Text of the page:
Sussex Police gets £880,000 to make communities safer and protect young people

A project aimed at tackling the root cause of serious violent crime in Sussex to protect young people and make communities safer is getting £880,000 in government funding.

Sussex has been named as one of 18 police forces to benefit from extra Home Office funding to tackle serious violence.

Police and crime commissioner for Sussex Katy Bourne has secured £1,760,000 over the last two years for the county’s first Violence Reduction Partnership. Three of these partnerships have been set up across Sussex with an oversight group to monitor their activities.

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With this money Sussex Police says it has brought together local authorities, health and education services to identify and address the complex root causes of violent crime.

Police & Crime Commissioner for Sussex Katy Bourne. (Photo supplied by the PCC's office). SUS-200331-140222001

There has been a public health approach to addressing violence including early interventions to help vulnerable young people and educate them on the consequences of criminality and working with local community organisations and targeted prevention programmes.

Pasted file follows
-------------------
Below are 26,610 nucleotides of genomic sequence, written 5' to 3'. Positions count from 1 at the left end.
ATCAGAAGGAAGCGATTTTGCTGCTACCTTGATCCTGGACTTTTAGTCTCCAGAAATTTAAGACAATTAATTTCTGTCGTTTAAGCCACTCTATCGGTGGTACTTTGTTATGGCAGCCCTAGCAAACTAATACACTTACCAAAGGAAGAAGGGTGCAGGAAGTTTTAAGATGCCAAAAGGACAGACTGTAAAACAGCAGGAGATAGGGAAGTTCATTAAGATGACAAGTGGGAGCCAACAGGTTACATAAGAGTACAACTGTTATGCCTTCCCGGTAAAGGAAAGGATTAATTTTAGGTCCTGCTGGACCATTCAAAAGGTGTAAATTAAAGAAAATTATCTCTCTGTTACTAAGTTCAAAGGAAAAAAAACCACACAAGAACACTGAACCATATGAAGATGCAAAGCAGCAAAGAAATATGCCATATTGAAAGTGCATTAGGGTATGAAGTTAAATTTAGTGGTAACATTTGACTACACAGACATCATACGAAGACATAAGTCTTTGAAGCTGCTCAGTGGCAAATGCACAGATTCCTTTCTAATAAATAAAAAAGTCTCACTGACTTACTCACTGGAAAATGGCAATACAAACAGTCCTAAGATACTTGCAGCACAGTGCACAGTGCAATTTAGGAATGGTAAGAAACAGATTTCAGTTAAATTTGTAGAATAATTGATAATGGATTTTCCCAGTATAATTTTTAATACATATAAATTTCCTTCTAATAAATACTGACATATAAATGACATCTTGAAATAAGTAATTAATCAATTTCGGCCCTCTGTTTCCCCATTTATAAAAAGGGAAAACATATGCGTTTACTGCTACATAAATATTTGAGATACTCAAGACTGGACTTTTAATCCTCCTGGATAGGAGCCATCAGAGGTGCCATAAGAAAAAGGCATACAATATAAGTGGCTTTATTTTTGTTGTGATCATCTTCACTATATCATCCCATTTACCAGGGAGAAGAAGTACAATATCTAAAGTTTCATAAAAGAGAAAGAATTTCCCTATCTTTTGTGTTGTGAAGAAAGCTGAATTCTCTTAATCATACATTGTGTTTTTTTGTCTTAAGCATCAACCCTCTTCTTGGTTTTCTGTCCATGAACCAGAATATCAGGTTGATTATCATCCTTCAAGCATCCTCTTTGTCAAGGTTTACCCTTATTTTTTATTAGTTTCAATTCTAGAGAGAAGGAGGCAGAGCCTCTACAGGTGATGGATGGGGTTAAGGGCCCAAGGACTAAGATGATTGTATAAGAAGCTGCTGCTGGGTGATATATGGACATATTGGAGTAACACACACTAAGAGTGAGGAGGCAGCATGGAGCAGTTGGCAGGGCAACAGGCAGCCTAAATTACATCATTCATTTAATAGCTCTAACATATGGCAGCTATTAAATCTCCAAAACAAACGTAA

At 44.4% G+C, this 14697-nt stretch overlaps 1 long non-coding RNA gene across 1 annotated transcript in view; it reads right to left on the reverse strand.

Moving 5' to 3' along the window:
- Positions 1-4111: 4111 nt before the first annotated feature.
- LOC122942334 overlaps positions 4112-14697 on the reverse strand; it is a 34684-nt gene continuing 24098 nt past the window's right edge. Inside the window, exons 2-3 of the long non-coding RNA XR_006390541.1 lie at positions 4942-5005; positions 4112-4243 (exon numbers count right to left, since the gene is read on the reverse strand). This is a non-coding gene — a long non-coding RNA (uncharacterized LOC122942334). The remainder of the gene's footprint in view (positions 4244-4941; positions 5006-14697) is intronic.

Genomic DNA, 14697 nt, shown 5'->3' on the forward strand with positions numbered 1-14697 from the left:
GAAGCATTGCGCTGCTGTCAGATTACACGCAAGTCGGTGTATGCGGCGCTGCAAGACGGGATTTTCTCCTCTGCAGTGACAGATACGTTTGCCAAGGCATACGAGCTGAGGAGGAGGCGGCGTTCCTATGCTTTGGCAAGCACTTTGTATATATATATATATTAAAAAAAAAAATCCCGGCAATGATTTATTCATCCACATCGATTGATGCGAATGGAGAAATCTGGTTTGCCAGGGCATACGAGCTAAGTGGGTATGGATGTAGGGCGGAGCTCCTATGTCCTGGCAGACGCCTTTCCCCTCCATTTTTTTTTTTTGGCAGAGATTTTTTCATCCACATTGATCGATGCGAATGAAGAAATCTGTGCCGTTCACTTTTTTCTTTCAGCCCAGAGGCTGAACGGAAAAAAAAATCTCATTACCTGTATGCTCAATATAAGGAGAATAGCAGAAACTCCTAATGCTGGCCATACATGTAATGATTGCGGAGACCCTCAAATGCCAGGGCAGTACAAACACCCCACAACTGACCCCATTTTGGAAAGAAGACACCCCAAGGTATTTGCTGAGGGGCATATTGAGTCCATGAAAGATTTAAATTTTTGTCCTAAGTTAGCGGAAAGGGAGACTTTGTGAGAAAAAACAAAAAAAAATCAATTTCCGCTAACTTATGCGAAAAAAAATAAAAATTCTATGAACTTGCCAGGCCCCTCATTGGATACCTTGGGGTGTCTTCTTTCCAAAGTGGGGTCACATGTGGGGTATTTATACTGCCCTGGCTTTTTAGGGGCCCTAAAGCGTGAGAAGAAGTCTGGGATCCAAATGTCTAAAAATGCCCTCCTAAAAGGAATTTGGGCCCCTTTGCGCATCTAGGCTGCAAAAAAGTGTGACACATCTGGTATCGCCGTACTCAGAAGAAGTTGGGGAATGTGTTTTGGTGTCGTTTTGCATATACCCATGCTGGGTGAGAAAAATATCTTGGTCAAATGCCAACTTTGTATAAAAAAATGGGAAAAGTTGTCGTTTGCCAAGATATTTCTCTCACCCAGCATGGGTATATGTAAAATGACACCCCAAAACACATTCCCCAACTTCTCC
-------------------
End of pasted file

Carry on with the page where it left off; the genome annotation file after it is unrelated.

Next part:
Mrs Bourne said, “The Home Office’s commitment to the future of our Violence Reduction Partnership is welcome news and will mean Sussex Police and partners will be able to continue to intervene, rehabilitate and divert people away from crime, especially young people.

“We know now this approach to learning more about and tackling serious violence is working and I’m reassured that in Sussex, partners are taking a positive, united stand against serious violence by working together to make a real difference.”

Assistant chief constable Jayne Dando, said, “This additional funding will allow Sussex Police and our partners in local authorities, health, education and others to continue this vital work in tackling the complex root causes of serious violence in our society.

“Through this public health approach, we have seen fantastic early intervention programmes being carried out in local communities to prevent young people from becoming involved in crime.

“To make long-lasting and effective change we must keep working together to make our communities safer, protect young people and help them to build better futures.”